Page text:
"Everyone I knew knew it was a very important day," Schryock said.
Schryock doesn't recall much about the Churchill's visit, but she does know it was an important moment for Fulton. Schryock has been to the museum, and several of her family members have gotten married at St. Mary the Virgin, Aldermanbury.
Recollections from the 50th anniversary
In 1996, the Kingdom of Callaway Historical Society gathered to remember the visit. At the time, many more witnesses to the speech and the visit were still living. Barbara Huddleston recorded the discussion on a cassette tape recorder.
"It's April 27, 1996 — it's the Kingdom of Callaway Historical Society meeting. The program is Reminiscing Churchill Day, March 5, 1946," Huddleston explains at the beginning of the tapes.
The society gathered local switchboard operators to discuss the frenzy of the visit, but the conversation moved beyond that scope as attendees shared their own recollections.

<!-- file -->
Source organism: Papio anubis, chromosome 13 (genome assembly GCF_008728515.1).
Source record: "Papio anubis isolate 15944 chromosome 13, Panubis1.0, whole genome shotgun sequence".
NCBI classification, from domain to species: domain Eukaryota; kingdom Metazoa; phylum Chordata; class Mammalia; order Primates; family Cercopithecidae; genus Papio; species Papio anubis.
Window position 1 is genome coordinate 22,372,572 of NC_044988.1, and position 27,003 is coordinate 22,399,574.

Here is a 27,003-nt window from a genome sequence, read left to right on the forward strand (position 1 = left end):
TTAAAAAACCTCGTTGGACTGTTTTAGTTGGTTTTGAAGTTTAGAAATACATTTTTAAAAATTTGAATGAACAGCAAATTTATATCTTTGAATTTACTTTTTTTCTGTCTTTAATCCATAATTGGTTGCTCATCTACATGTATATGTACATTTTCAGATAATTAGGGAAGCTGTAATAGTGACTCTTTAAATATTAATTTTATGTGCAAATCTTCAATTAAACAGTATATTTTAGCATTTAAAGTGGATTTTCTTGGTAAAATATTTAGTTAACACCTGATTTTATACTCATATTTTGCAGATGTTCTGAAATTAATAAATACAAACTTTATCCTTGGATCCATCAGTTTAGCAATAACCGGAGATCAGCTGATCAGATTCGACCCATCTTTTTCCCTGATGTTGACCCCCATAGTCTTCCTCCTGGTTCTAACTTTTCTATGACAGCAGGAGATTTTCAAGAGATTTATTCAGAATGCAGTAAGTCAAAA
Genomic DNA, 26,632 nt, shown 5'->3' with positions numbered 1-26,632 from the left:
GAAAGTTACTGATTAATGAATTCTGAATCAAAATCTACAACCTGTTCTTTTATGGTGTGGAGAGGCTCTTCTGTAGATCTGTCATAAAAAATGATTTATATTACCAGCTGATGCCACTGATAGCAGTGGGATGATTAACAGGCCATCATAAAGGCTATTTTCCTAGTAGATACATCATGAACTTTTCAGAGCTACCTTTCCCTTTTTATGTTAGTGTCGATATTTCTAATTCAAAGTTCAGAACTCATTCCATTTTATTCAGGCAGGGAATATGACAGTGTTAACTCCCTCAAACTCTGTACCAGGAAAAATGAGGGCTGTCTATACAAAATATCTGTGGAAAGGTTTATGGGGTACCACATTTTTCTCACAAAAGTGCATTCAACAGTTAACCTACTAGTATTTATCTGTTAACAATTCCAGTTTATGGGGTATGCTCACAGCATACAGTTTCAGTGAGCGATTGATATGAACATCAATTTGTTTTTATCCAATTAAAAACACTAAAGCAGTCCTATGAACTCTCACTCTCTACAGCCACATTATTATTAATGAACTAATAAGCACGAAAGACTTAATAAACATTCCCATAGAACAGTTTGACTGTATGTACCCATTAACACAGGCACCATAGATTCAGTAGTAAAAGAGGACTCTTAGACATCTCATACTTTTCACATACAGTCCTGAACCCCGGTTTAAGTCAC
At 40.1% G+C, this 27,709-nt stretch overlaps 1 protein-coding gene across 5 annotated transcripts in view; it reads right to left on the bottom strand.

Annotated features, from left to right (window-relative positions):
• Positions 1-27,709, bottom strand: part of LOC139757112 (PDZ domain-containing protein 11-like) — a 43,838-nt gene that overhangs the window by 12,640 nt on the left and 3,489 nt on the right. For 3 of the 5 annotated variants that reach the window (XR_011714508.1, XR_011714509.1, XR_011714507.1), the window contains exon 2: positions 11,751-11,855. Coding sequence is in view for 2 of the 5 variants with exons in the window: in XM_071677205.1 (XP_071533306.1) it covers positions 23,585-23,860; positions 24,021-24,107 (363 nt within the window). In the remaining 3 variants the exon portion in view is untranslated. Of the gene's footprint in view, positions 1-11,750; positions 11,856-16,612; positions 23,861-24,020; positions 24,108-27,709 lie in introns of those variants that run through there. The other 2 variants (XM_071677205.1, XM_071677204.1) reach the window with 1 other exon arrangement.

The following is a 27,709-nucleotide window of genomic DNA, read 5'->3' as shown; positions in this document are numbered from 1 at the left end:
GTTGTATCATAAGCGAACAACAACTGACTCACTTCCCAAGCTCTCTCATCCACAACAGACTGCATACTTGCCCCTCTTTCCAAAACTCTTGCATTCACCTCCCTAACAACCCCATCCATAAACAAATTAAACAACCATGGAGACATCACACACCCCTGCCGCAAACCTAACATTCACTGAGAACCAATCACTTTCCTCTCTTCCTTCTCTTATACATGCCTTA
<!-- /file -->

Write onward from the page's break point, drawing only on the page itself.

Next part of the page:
"I first heard about Winston Churchill's approaching visit one day at a chapel service right before the Christmas holidays," Esther Randolph said. "Dr. McCluer, the president at that time, asked the faculty to remain a little while after the chapel service. At that time, he announced the upcoming visit of Mr. Churchill. We all, of course, gasped."
John Jameson, of the Churchill Day parade committee, told the 1996 crowd that "parade" might not have been the right word to describe Churchill's journey through town.
"I always get a kick out of it," Jameson said. "There wasn't any parade at all, it was an armed escort."
Churchill rode with Truman from Washington, D.C., to Jefferson City by train. There, they drove up U.S. 54 to Fulton. In town, marching bands stood stationary and played as the convoy of secret service, armored cars and the Missouri Highway Patrol passed and onlookers from the country lined the streets.
Jameson wore his nicest suit, which was made of flannel. It was such a hot day that Jameson quickly slipped away after the parade to listen to the speech in his home.
"I remember a remark he made that the ham he had eaten was the world's greatest," an attendee of a luncheon Churchill attended with Westminster faculty remarked.
Randolph was Westminster's first female faculty member and the only woman on staff in 1946.